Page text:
The main draw of the Samsung Galaxy Young S6310 smartphone is the combination of its budget price tag – around £125 SIM-free – and the fact it runs on the (almost) latest Android operating system, version 4.1 Jelly Bean.
See also: ZTE Blade 3 review.
Samsung Galaxy Young: Design and build
On the face of it, the Galaxy Young looks like any other of Samsung's smartphones. Everything is where you would expect it to be but the phone is much smaller than most these days. In a way it looks like a device from a number of years ago when handsets this small were the norm.
The Galaxy Young's size means it feels very different to most on the market at the moment. It actually fits in your hand and you can reach the entire screen without struggle. A small screen does come with drawbacks, though, which we'll explain later on.
The pebble-like shape, similar to that of the HTC Desire C, of the Galaxy Young is nice, even if it is a bit on the chunky side of things – 12.9mm. It's inevitably plastic but feels reasonably solid and not overly plasticky.
Samsung Galaxy Young: Hardware and performance
At just over £100, don't expect to be blown away by the hardware on offer from the Galaxy Young. It's got a 1GHz single-core processor and 768MB of RAM providing us with a dire GeekBench 2 score of 419.
The handset did equally bad in our other benchmarks, managing just 4fps in GLBenchmark and 3397ms in SunSpider. Needless to say, performance is not the Galaxy Young's strong point. The components just can't really cope with anything more complicated than swiping around the homescreen panes.
As we mentioned earlier, the Galaxy Young has a small screen. It's just 3.27in making it a significant amount smaller than the 5in devices we're seeing now – Samsung's Galaxy S4 to name just one. Although the diddy screen means the device fits in your hand, it doesn't have much else going for it.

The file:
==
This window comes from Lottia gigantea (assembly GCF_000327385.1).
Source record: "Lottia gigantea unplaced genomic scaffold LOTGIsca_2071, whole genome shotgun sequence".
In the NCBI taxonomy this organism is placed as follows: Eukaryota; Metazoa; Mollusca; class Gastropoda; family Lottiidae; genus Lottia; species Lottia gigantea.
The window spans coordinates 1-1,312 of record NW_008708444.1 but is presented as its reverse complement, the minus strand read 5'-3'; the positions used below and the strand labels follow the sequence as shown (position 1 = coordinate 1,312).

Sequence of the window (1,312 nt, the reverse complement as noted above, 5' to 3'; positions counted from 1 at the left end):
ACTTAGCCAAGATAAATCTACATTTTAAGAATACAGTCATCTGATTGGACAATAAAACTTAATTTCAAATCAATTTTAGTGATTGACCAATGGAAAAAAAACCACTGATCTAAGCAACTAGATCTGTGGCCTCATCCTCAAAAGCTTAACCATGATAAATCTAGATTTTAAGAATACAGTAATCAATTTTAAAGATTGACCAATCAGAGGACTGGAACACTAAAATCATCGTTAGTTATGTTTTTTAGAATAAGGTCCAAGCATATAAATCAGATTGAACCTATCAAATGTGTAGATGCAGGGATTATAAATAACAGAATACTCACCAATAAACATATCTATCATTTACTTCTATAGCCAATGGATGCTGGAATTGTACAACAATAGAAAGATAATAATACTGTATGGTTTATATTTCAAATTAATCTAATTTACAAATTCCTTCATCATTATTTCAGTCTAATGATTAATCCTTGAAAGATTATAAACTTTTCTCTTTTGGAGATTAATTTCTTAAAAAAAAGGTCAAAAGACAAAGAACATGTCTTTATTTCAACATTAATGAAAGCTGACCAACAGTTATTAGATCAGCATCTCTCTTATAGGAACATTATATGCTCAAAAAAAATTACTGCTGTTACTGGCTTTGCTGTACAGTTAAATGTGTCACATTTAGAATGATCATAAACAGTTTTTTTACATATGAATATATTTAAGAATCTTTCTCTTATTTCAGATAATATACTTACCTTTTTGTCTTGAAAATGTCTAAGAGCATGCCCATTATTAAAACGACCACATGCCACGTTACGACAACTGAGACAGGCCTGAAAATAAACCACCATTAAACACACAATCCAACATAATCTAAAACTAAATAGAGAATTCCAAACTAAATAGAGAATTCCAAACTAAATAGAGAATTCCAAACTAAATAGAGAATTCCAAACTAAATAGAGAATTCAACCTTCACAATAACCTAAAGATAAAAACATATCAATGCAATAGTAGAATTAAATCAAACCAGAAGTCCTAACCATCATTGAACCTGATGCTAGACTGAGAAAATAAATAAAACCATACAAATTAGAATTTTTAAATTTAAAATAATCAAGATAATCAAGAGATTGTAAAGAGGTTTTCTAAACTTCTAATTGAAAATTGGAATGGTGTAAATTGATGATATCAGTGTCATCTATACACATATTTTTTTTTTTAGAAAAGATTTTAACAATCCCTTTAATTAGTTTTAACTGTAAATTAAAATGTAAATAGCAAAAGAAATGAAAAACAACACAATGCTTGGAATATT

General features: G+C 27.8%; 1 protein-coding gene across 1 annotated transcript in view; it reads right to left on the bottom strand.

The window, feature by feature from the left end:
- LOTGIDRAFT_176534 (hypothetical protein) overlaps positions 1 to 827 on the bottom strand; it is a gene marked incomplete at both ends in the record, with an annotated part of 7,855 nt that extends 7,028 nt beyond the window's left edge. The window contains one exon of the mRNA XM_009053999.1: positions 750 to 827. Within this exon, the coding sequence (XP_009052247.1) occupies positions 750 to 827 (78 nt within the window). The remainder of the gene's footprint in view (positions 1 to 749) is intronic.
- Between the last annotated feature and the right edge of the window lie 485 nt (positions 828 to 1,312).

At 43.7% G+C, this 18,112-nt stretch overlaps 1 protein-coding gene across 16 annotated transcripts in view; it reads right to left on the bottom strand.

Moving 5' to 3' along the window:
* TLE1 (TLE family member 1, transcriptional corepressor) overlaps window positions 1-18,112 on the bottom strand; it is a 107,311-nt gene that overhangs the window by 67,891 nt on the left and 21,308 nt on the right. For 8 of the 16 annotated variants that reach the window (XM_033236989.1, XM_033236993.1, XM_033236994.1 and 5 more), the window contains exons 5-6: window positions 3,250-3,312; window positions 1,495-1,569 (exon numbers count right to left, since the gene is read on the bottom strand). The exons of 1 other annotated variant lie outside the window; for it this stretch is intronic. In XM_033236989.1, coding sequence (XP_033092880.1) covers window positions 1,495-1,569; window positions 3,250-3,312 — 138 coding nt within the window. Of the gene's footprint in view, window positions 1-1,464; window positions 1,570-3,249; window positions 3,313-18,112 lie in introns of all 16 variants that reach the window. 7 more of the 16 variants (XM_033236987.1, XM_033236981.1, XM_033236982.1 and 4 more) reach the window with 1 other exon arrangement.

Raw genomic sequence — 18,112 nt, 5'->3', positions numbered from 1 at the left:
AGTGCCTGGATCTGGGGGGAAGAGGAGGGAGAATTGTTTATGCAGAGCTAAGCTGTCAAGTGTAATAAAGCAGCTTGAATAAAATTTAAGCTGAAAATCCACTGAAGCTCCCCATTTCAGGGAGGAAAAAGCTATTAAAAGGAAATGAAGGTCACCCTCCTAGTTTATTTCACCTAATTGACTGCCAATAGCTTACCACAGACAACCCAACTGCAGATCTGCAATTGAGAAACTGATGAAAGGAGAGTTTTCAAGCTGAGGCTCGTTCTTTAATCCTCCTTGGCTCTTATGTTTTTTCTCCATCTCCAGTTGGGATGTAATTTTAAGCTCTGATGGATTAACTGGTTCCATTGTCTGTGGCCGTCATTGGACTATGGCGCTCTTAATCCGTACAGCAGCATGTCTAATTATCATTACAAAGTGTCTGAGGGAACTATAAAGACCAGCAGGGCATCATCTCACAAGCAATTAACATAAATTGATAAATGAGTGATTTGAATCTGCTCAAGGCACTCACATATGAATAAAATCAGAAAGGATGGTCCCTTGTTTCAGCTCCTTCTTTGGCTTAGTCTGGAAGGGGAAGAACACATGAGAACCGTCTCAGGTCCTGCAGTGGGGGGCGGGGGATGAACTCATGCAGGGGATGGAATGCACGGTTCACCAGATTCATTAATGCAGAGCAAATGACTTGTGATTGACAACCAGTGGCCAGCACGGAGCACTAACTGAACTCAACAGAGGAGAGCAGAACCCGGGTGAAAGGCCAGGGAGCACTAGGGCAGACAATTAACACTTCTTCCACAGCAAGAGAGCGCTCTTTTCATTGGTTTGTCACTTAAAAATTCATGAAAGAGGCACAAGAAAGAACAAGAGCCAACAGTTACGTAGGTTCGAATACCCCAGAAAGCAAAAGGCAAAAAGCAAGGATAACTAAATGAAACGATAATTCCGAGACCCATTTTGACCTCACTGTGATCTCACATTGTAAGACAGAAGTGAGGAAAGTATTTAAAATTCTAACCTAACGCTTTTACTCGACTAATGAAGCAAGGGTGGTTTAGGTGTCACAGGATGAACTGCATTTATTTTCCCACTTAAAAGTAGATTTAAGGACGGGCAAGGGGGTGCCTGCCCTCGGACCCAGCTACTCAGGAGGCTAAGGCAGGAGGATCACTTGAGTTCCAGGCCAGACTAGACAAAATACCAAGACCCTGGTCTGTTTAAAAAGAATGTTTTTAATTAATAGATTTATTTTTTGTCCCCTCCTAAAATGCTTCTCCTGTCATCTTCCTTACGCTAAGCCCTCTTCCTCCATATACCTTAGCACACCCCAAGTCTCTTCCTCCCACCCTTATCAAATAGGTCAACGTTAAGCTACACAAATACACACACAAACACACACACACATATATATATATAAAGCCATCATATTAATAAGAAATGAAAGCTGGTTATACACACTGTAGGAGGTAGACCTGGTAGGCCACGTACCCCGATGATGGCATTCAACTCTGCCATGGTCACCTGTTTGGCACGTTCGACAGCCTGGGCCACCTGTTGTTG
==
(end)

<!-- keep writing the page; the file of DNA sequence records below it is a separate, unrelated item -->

There's a low resolution of 320x480 (HVGA) meaning anything on the screen looks fuzzy and pixelated. The size also means the Galaxy Young isn't very good at the kind of tasks a smartphone is made for – web browsing, playing games, browsing the web and even using the on screen keyboard.
Storage is 4GB, a typical amount for a cheap handset. However, only just over 1GB is available to the user. As usual Samsung provides a microSD card slot which in this case means you can add up to 64GB more storage. Since we're running Jelly Bean, this extra space can't be used for apps, though.
Things don't turn a corner when it comes to cameras either. The Galaxy Young has a 3Mp rear facing camera which takes the most basic of snaps. There's no front facing camera at all, so you can forget making any video calls.
A bit of a shock is that the Galaxy Young comes complete with an NFC chip, something some mid-range handsets don't even have.
Samsung Galaxy Young: Software
Android 4.1 Jelly Bean is the main feature of this device, along with its bargain bucket price. It's not quite the latest version but it's almost there and the differences compared to 4.2 are minimal.
The Galaxy Young has Samsung's TouchWiz user interface but don't expect any special tricks like the Galaxy S4.
Samsung Galaxy Young: Battery life
We were pleased with the battery life from the Galaxy Young which managed to get us through two days of use, albeit with minimal usage on the second day. The 4.8Wh battery is removable, which is a small bonus.